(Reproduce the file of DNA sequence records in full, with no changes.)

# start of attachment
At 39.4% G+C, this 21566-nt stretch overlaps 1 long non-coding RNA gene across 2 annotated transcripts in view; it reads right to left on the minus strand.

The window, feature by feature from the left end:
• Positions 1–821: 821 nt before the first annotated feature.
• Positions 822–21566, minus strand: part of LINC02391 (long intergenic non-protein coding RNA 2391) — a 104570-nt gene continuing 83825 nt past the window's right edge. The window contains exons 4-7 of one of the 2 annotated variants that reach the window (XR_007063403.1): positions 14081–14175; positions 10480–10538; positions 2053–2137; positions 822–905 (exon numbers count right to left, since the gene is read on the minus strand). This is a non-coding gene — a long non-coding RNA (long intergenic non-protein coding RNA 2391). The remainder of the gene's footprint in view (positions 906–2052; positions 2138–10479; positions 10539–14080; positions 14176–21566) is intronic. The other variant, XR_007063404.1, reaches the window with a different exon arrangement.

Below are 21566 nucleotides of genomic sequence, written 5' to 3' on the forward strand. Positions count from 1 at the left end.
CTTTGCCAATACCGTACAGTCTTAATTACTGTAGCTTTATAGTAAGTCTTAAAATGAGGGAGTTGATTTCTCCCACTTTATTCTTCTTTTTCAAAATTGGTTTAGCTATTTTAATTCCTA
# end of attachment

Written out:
At 39.4% G+C, this 21566-nt stretch overlaps 1 long non-coding RNA gene across 2 annotated transcripts in view; it reads right to left on the minus strand.

The window, feature by feature from the left end:
• Positions 1–821: 821 nt before the first annotated feature.
• Positions 822–21566, minus strand: part of LINC02391 (long intergenic non-protein coding RNA 2391) — a 104570-nt gene continuing 83825 nt past the window's right edge. The window contains exons 4-7 of one of the 2 annotated variants that reach the window (XR_007063403.1): positions 14081–14175; positions 10480–10538; positions 2053–2137; positions 822–905 (exon numbers count right to left, since the gene is read on the minus strand). This is a non-coding gene — a long non-coding RNA (long intergenic non-protein coding RNA 2391). The remainder of the gene's footprint in view (positions 906–2052; positions 2138–10479; positions 10539–14080; positions 14176–21566) is intronic. The other variant, XR_007063404.1, reaches the window with a different exon arrangement.

Below are 21566 nucleotides of genomic sequence, written 5' to 3' on the forward strand. Positions count from 1 at the left end.
CTTTGCCAATACCGTACAGTCTTAATTACTGTAGCTTTATAGTAAGTCTTAAAATGAGGGAGTTGATTTCTCCCACTTTATTCTTCTTTTTCAAAATTGGTTTAGCTATTTTAATTCCTA